What is critical though is that we cannot afford a repeat of this past year. I want to congratulate the labour and industry representatives and the members of the two subcommittees of this House for their dedication to solving the myriad of problems that have plagued western grain transportation these past several months.
Incorporating the work of those subcommittees, the industry leaders, the labour representatives and advice from Transport Canada, Human Resources Development and my own Department of Agriculture and Agri-food, I wish to announce the following measures with the support of my colleagues the Minister of Transport and the Minister of Human Resources Development.
First, the system of back hauling grain from Thunder Bay as far as Winnipeg just to qualify for subsidies under the Western Grain Transportation Act is going to end. This practice which has crept into our system in the last period of time is nothing more than a waste of our resources and an inefficient use of our rolling stock.
Second, a system of demurrage and storage charges for rail cars will be developed. Currently there is no system of penalties or incentives in place to encourage shippers of grain to use and return rail cars to the general fleet expeditiously.
These two changes require amendments to the Western Grain Transportation Act. We propose to make these changes with an implementation date of January 1, 1995. Thus those who may be entering into contracts now have notice that changes are to be expected.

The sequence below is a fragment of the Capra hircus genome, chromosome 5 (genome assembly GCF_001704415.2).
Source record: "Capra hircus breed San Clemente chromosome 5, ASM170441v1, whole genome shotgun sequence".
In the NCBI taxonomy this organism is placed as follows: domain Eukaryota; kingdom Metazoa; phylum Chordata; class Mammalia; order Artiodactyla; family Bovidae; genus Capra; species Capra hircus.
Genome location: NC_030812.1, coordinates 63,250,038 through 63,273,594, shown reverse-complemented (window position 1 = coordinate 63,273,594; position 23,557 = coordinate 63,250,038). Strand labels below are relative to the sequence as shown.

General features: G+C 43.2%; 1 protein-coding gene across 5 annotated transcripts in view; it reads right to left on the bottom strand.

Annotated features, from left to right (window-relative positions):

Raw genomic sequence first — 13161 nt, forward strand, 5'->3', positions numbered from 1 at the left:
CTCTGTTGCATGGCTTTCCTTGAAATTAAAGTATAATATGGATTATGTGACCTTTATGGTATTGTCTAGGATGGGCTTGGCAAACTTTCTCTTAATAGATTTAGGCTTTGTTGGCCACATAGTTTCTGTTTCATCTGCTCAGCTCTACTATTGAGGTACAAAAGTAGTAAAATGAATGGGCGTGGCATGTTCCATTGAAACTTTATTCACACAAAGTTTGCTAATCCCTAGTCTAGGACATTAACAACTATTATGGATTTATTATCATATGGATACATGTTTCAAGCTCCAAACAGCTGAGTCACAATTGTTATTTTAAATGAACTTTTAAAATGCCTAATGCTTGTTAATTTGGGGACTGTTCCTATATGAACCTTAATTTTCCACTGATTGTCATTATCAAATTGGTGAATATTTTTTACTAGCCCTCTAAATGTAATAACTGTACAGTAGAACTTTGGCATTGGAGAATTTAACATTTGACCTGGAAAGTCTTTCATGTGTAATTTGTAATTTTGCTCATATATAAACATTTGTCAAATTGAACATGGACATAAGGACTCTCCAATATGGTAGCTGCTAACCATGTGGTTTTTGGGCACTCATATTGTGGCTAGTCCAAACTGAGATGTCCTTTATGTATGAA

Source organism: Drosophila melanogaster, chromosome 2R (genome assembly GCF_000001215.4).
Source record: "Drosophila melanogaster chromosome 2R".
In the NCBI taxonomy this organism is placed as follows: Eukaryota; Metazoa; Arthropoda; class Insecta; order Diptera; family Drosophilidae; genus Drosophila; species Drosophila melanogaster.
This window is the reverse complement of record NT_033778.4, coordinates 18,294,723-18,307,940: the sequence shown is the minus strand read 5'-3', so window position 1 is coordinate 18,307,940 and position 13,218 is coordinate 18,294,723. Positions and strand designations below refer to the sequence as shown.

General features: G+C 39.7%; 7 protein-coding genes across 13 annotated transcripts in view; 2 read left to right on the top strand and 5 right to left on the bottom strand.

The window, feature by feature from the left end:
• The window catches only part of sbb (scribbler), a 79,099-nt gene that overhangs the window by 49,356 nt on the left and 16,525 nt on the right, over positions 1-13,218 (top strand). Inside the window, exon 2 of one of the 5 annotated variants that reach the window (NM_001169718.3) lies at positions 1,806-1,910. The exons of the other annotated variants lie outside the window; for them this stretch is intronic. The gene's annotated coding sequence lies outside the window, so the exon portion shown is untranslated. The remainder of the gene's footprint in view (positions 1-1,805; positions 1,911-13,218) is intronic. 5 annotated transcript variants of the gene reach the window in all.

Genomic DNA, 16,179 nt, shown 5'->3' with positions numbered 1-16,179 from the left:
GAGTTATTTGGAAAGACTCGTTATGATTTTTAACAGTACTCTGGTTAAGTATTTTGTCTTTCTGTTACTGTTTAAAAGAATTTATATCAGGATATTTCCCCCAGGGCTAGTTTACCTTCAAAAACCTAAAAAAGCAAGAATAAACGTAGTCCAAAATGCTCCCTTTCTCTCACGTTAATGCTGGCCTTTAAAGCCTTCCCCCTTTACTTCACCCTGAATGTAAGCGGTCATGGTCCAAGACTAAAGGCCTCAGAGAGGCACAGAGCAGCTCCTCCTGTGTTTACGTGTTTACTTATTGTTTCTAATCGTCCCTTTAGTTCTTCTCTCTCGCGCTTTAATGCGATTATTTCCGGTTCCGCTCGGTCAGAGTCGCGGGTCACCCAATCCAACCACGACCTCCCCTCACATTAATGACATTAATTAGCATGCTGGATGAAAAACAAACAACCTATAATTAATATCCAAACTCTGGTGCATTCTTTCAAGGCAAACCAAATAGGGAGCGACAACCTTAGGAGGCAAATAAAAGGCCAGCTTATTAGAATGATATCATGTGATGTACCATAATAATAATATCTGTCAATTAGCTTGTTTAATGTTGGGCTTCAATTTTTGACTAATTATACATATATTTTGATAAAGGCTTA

Third, if the railways do not deliver sufficient rolling stock in the future to accommodate grain shipments, the government will use provisions of the Western Grain Transportation Act that apply to sanctions and hold backs where necessary.
Fourth, a policy will be developed to define the circumstances under which private cars could be added to the general grain fleet for western grain movement, if we are again faced with severe rail car shortages.
Fifth, we will end the maximum elevation tariffs at the west coast and Thunder Bay to increase competition among elevator companies and to allow them to charge at sufficient levels to cover the increased costs of weekend loading at port.
Finally, the forecasting of rail car requirements will be improved, as will be the co-ordination of inland loading and movement of rail cars with vessel arrivals at the ports.
We will be working with the group of key leaders who met in Winnipeg on May 16 to make sure that these changes are in fact implemented as quickly as possible. We will be looking beyond that group as well for input on longer term measures to prepare our western grain transportation system for future challenges.
In that spirit I have spoken today by teleconference with 34 of the senior leaders of relevant farm organizations, businesses and institutions who are the stakeholders in these processes for both the short term and the long haul.
Through the changes we are beginning to make, we fully expect Canada will be able to restore its reputation as a reliable supplier of quality grain. Nothing less is acceptable.